In Montgomery County, Clark, a freshman legislator, lost to Harley, an abortion-rights activist, by an 8-7 ratio with all votes counted.
In Delaware County, House Republican leader Matthew J. Ryan of Media defeated abortion-rights GOP challenger Edward M. Corse by a 2-1 ratio with 30 of 35 precincts reporting.
Freind, Clark and Ryan had all supported the controversial state Abortion Rights Control Act of 1989. Their opponents drew large numbers of volunteers and campaign contributions from abortion-rights groups.
Fisher raised more money than Freind, mostly from Freind's enemies in the abortion-rights movement and the state trial lawyers association, who are angry at Freind's leading role in the auto-insurance reform law.
Fisher told a crowd of supporters, "Please don't be sad tonight. . . . We had hundreds of volunteers who believed that Pennsylvania needed just one less friend."
Freind predicted victory in November against Democrat Allen R. Polsky in his district, which consists of Haverford Township and parts of Marple and Radnor Townships.
Aside from the 166th District, where officials said election turnout was about 50 percent, and a few other scattered pockets, voters in the rest of the Pennsylvania suburbs produced an extremely light turnout, officials said.
In Bucks County, election director Charles Hoffman said he expected about a 20 percent turnout, just above the record low of 19.3 percent in the 1985 primary.
In Clark's upscale 149th District, which consists of Upper and Lower Merion and the Borough of Bridgeport, voter turnout was heavy in the Bryn Mawr
College precinct, officials said.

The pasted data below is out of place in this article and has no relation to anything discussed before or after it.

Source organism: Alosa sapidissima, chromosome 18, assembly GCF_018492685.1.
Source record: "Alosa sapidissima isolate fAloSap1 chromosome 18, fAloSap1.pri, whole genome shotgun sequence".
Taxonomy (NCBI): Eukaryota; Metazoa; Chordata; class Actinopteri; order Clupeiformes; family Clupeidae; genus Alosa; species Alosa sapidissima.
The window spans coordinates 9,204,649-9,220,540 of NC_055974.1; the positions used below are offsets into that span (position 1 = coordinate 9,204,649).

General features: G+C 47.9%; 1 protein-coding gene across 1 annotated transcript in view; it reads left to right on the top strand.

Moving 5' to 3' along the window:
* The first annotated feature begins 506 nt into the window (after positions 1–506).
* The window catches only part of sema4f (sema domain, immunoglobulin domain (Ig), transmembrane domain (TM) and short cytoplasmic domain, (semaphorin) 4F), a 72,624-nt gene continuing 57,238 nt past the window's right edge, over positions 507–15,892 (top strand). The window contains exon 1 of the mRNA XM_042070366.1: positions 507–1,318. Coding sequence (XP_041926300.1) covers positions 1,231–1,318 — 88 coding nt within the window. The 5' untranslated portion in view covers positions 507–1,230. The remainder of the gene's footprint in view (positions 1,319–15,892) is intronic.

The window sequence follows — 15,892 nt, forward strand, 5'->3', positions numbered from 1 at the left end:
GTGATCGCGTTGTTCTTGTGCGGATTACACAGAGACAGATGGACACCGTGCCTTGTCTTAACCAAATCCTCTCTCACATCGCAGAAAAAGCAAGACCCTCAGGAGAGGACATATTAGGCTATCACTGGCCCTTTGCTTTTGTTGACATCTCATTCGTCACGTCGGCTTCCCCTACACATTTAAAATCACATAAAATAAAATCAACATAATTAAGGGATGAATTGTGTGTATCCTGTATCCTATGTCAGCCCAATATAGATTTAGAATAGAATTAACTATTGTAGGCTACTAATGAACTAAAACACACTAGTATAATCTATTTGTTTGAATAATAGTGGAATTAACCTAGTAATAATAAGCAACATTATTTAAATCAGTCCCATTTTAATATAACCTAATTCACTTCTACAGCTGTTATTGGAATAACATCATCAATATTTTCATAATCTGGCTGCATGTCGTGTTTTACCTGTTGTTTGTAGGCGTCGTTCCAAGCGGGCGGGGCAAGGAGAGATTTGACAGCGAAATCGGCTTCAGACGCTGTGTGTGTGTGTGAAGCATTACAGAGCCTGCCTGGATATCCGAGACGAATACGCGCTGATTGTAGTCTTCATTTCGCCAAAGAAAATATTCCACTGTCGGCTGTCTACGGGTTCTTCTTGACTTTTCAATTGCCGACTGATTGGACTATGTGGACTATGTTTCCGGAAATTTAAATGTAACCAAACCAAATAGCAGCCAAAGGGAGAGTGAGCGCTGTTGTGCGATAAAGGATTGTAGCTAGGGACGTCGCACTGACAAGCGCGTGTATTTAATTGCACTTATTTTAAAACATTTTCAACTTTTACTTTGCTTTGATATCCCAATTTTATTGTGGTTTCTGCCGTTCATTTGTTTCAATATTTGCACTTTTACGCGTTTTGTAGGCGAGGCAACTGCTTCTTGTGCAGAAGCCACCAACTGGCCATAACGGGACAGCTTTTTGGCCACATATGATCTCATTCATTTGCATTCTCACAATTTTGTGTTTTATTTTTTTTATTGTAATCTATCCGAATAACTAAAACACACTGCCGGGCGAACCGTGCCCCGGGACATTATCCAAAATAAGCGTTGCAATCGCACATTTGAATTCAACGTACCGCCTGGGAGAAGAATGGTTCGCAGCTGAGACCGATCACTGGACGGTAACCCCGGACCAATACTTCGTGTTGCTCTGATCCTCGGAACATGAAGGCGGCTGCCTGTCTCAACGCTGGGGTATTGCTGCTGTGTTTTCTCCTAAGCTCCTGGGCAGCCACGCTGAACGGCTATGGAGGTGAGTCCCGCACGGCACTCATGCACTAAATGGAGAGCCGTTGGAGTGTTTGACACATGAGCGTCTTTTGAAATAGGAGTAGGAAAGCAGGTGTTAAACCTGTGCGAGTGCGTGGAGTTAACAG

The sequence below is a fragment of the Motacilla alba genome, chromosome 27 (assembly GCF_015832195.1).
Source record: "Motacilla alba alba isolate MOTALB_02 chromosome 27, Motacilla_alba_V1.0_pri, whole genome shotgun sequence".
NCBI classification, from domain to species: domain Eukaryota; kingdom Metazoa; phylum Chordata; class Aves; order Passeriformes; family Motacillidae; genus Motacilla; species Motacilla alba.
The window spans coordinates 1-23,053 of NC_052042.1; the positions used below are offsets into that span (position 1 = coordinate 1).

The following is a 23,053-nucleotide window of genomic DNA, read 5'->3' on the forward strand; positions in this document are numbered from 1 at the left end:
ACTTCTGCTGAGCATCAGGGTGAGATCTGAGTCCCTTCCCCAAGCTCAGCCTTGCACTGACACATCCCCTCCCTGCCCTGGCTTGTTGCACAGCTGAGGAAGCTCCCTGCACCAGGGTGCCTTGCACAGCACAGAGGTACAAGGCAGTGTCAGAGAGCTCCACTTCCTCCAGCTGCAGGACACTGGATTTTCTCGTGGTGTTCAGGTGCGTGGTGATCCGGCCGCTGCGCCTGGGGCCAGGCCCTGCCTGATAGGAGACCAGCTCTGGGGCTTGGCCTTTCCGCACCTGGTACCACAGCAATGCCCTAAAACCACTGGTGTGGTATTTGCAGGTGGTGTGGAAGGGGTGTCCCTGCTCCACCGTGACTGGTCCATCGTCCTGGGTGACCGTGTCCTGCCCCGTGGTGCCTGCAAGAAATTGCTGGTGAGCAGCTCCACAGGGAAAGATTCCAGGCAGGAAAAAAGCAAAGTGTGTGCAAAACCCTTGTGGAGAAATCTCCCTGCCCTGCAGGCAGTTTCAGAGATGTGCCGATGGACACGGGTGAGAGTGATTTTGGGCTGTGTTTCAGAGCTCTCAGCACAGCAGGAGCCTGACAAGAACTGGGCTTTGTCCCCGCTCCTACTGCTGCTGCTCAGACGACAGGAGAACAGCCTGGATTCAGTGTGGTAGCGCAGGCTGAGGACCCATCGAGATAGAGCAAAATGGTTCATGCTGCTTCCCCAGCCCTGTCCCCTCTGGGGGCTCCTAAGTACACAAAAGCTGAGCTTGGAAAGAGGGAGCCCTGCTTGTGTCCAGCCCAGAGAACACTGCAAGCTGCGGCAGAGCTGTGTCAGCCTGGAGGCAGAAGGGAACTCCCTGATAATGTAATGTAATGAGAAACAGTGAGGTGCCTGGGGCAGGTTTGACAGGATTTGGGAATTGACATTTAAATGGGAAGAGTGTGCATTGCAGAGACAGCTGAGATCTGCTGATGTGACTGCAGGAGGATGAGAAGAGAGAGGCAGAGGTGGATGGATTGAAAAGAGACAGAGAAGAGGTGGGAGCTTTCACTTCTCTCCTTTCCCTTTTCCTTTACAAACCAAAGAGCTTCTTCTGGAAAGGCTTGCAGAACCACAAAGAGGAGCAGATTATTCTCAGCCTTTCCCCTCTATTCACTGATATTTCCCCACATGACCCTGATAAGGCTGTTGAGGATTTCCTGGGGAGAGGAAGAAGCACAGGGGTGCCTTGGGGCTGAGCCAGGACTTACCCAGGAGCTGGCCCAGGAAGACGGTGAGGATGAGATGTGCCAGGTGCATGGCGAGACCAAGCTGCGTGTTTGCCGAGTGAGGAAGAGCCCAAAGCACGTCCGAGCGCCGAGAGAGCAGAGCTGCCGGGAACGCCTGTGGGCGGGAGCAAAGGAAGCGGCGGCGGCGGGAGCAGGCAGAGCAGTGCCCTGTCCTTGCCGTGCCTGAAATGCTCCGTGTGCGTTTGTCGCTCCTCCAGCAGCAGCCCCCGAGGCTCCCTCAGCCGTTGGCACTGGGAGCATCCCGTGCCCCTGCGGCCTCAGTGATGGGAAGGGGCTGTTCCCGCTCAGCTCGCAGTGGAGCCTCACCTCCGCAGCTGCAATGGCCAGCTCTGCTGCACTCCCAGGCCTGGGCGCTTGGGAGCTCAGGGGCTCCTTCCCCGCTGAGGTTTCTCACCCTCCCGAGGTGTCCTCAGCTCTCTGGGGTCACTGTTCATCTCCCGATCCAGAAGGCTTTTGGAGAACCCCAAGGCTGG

GOP committeeman Frank Itgen said, "Traditionally, the students only get excited about the presidential election. But the burning issue" of abortion brought them out, he said.
Harley claimed victory last night, saying abortion played "a major role" in the campaign.
Harley added, "People in this district are very concerned about government intervention in personal and family decision-making, and they came out and showed their concern."
Harley faces another abortion-rights supporter, Democrat Howard Harrison, in the fall.
Ryan defeated Corse, a Newtown Township supervisor, in central Delaware County's 168th District.
Corse lost to Ryan two years ago but was being heavily supported by abortion-rights groups this time.
Ryan said he painted himself as a moderate on abortion, despite his heavily anti-abortion voting record during 28 years in the legislature.
"I'm really tired of the issue," Ryan said during the campaign.
Corse said his votes proved "there are people out there who disagree with Mr. Ryan."
In Delaware County's 161st District, Republican incumbent Thomas P. Gannon easily defeated Blanche "Rusty" Kauffman, a Widener University psychology professor who is treasurer of the Delaware County chapter of the National Organization for Women. Unofficial returns gave Gannon a victory by a ratio of 6-1.